A haunting celeste chime creates a sombre mood that permeates John Ransom Phillips’s
A sensitively crafted and informative drama
Brady had already made a name for himself as a pioneering photographer who recorded events in the Civil War and as a man in whom the rich and famous had faith and trust including President Lincoln whose portrait image he took in 1864 was chosen for the $5 bill series 1999 issue to the present. He refers to Mary Lincoln in the etiquette of the day as “Mrs Lincoln”, but she is always quick to correct him with a simple, if rather abrupt, “Mrs President”. She was acutely aware of her status yet knew she had none of the adulation or respect traditionally accorded to the First Lady. She was a well-educated member of a large and wealthy, slave-owning Kentucky family - a southerner, some of whose family fought against the north in the Civil War. She spent extravagantly on the refurbishment of the White House and threw lavish parties, all during a time of economic austerity. She suffered the death of three of her four sons, There was nothing unusual about such events at the time, but Mary Lincoln chose to publicly mourn her losses and display her grief, which was seen as challenging the will of God. She became despised by those around her and by the public at large, despite her undying loyalty and support for her husband
Acutely aware of being reviled, she sought, through Brady, to display an mage of herself that might in some way redress the balance of her reputation. Thus the play centres around Brady’s studio and the many sessions they had together framing the perfect shot. Despite suggestions of a close relationship in some movement sequences, the play rejects the suggestion they had an affair. Brady was also not without his problems: failing eyesight caused him much distress and obviously interfered with his work.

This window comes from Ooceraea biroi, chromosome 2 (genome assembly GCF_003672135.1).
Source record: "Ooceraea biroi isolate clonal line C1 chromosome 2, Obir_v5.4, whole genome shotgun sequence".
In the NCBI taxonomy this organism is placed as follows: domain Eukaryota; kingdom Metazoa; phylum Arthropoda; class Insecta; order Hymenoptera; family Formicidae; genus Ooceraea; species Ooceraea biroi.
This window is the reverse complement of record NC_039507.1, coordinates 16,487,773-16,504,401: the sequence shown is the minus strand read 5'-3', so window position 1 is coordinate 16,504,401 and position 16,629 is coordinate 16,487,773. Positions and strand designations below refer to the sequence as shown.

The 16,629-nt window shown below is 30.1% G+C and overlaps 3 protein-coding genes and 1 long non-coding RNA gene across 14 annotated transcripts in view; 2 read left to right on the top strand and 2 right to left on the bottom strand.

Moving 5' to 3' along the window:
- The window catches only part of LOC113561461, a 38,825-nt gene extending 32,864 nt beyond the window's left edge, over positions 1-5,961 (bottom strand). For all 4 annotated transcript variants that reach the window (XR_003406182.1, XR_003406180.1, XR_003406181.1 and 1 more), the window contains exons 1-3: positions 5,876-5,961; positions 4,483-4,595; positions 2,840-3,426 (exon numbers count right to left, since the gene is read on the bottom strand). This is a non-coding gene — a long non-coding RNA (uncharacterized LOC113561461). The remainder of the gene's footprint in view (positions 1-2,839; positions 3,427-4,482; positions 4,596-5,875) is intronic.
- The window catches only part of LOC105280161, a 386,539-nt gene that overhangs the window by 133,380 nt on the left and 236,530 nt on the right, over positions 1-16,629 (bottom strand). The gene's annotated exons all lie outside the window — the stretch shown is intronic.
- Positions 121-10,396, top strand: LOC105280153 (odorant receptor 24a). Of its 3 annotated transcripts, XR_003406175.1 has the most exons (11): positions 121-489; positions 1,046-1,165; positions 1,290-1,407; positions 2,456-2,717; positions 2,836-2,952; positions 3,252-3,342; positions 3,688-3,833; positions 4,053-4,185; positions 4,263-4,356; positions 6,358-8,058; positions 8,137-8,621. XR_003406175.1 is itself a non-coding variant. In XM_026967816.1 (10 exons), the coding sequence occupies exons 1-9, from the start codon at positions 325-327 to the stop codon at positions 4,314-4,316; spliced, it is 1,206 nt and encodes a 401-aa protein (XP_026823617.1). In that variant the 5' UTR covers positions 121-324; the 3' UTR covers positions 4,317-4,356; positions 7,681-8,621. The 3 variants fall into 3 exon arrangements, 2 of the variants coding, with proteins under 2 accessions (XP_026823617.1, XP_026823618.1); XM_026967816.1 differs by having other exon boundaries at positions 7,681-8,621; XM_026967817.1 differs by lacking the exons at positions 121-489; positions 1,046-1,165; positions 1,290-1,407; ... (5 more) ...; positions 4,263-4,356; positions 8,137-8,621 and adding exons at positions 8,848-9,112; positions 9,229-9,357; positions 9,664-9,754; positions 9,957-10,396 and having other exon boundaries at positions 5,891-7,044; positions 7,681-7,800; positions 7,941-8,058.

Hutchison captures the tormented soul of Mary Lincoln whose grief is exacerbated by the assassination of her husband and who struggles to reconcile the public’s perception of her with her status as First Lady. She makes the journey from a determined woman of dignity falling into decline through illness and adversity finally overcome by mental issues that provoke her surviving son and an all-male jury into having her committed to an asylum. Kelly, who starts as the sell-assured somewhat egotistical man with an established reputation, also moves on to suggest a man in decline anxious to cover up his failing worried about its implications. The chemistry between the two of them generates a warm atmosphere under Lily Wolff’s delicate direction and the simple set of chair and camera combined with subtle lighting and sound by the company, Rec Room Arts and JPR Art Group, ensure the focus is clearly pointed to the emotional variations and vulnerability they portray.
The play contributes to redressing the traditional image of Mary Lincoln as a vilified woman with insights that explain her condition in a sensitively crafted and informative drama.